Been itching to buy a piece of NVIDIA’s Fermi architecture, but were looking for a total sweet spot? At $130, the GeForce GTS 450 might be it. In all of our tests, it competed nicely with AMD’s Radeon HD 5750, but most impressive might be the card’s scaling ability in SLI, which can be summed up in one word… awesome.
A couple of weeks ago, NVIDIA unveiled what could be the final graphics card model to help complete it’s mainstream to high-end GeForce 400 line-up, the GeForce GTS 450 (GF106). At ~$130, it becomes a direct competitor to AMD’s Radeon HD 5750 – a card that came out last November. It took NVIDIA a while to get to this point, but we can hope that with Fermi’s strong points, the company’s latest offering will shake things up.
Currently, the GTS 450 is NVIDIA’s lowest-end Fermi offering that’s actually available to consumers, but in early September, the company quietly released its GT 420 budget card, one best suited for HTPCs or as an IGP replacement. Unfortunately, this model is only available to OEMs right now, so for those hoping for a budget GF100 solution, you’ll have to wait longer.
With the GTS 450 priced at around ~$130, it stands to be a good offering for those who don’t want to spend much on a graphics card, but don’t exactly want to forego pretty graphics or a decent resolution. As we’ve seen with our previous HD 5750 testing, these affordable cards offer a pretty surprising bang for the buck, and with resolutions of 1080p or lower, should prove suitable for a lot of people.
When we were briefed on the GTS 450 by NVIDIA prior to its launch, the fact that value-oriented gamers still want a decent gaming experience was reiterated to us more than once. Of course, given the price-point we’re dealing with, we wouldn’t have assumed otherwise. But, to be clear about this card’s intentions, it’s best suited for those with modest resolutions, such as 1680×1050 – and for most gamers looking for a card like this, that’s likely the resolution they’ll be running anyway.
The GTS 450, not counting the pushed aside GT 420, becomes the fifth release under NVIDIA’s Fermi-based line-up. Compared to all the other cards, its Core clock is much higher, at 783MHz, but it of course lacks in the overall number of cores. And though it also uses GDDR5 like the others, its bus has been tightened to 128-bit, on par with other value-driven cards, including the HD 5750.
Here’s a full run-down of NVIDIA’s current desktop line-up:
|GeForce GTX 480|
|GeForce GTX 470|
|GeForce GTX 465|
|GeForce GTX 460|
|GeForce GTS 450|
There’s not too much to say that hasn’t been already, so enough of these paper specs and onto a look at the actual card. As you can see, the cooler isn’t Ã¼ber-impressive to look at, but in my opinion, it does look a bit better than the reference coolers that AMD has used on its HD 5000 series of cards. The most important thing is that the cooler here is rather effective, though I find it a bit strange that the fan hovers just slightly above its chassis.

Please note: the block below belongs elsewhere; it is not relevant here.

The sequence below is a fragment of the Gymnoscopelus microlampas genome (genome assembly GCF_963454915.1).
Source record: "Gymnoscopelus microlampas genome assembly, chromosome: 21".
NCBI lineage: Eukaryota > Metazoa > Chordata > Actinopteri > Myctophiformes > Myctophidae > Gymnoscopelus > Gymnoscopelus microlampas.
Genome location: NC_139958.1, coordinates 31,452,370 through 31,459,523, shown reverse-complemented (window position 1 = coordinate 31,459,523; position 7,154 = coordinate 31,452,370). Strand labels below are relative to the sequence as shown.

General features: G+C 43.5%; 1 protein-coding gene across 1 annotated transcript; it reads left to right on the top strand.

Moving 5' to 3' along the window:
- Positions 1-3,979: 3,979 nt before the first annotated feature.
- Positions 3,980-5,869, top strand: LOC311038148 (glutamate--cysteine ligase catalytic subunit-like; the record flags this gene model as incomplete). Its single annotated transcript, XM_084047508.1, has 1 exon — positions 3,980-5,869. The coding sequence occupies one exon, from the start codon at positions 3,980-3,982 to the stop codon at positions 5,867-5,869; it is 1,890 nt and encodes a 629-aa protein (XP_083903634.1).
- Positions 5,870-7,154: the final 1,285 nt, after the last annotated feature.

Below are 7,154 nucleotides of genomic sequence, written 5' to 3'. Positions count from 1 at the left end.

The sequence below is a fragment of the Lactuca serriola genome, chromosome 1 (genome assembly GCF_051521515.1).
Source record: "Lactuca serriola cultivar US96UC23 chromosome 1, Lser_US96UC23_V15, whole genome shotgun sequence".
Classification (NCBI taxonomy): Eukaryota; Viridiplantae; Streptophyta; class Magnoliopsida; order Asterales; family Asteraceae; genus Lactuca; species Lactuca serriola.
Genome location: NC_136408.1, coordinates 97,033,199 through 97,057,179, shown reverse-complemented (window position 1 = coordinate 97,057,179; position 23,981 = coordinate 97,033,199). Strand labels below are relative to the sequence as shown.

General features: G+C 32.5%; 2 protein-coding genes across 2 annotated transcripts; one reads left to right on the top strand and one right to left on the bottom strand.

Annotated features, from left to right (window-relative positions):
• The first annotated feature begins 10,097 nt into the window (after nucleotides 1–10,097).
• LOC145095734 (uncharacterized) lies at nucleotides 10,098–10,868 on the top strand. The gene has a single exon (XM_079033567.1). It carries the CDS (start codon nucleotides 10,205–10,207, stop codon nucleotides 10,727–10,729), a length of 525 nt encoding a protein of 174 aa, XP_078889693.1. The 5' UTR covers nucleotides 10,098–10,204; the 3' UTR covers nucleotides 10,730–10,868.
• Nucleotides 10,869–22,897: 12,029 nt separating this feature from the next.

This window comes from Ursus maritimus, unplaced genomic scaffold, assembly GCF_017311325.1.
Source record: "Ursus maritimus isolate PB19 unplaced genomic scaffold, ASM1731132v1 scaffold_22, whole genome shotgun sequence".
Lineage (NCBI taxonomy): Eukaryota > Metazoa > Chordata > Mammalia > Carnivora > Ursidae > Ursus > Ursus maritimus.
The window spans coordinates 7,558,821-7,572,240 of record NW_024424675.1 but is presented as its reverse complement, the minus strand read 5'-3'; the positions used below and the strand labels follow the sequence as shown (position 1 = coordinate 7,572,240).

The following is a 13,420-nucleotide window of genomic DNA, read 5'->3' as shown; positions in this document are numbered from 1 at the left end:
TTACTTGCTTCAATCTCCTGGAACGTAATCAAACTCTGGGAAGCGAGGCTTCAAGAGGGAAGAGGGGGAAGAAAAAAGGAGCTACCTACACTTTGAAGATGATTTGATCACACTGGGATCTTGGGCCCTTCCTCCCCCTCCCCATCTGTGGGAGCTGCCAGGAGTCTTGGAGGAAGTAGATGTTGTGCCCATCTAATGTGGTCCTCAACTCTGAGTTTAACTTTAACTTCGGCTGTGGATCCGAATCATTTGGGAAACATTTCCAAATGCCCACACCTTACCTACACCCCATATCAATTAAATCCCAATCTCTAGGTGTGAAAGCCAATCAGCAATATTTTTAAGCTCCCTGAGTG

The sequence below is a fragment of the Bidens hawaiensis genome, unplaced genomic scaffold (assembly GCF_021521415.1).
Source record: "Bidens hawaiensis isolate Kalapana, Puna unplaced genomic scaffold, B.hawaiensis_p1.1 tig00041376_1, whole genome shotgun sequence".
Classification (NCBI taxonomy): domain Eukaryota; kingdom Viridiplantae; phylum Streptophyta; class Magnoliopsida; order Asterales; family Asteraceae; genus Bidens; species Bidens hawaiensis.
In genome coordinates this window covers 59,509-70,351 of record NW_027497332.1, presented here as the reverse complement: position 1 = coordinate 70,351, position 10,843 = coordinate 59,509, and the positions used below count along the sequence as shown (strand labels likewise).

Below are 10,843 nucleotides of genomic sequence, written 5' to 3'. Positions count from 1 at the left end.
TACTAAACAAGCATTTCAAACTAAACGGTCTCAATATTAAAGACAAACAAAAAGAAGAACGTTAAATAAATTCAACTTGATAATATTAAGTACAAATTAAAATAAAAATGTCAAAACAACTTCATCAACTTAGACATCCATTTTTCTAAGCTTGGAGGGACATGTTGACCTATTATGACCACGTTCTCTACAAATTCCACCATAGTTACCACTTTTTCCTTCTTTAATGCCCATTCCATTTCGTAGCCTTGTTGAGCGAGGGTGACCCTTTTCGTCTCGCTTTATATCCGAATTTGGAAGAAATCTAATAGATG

Like most of the other models in the GF100 series, this one includes two dual-link DVI ports and also a mini-HDMI. Multiple monitor support is possible with these cards, although if the goal is gaming across three monitors, then two cards will be required.
To complement our testing, ASUS sent along its ENGTS450 DirectCU TOP model, which improves upon the reference design in a couple of ways. First, the cooler is clearly more efficient, which is easy enough to tell simply by looking at it. Like many after-market GPU coolers available, this one focuses on allowing as much room for airflow as possible, and with its finned design, heat is sure to dissipate quickly and efficiently.
ASUS claims that with this cooler, the card will run about 20°C cooler and also be about 35% quieter. We’ll see if these claims are accurate with our testing. To get a better idea of the cooler, here’s a view that will fill in the blanks:
In addition to the special cooler, we received the TOP version of the card which means that it’s pre-overclocked, and is it ever! While the stock GTS 450 uses a stock Core clock of 783MHz, this model cranks that up an impressive 18% to 925MHz. Likewise, the memory has been bumped to 4,000MHz from 3,608MHz, and the shaders from 1566MHz to 1850MHz.
It should be mentioned that ASUS employs a couple of features to its DirectCU TOP card that the company hopes will set it apart from the rest. One such feature is the addition of POSCAP capacitors for increased power efficiency and for improved overclocking, and also an interesting “PCB stiffener”, which doesn’t affect performance of cooling, but adds durability.
With all that said, let’s quickly tackle our testing methodologies and then get right into our testing!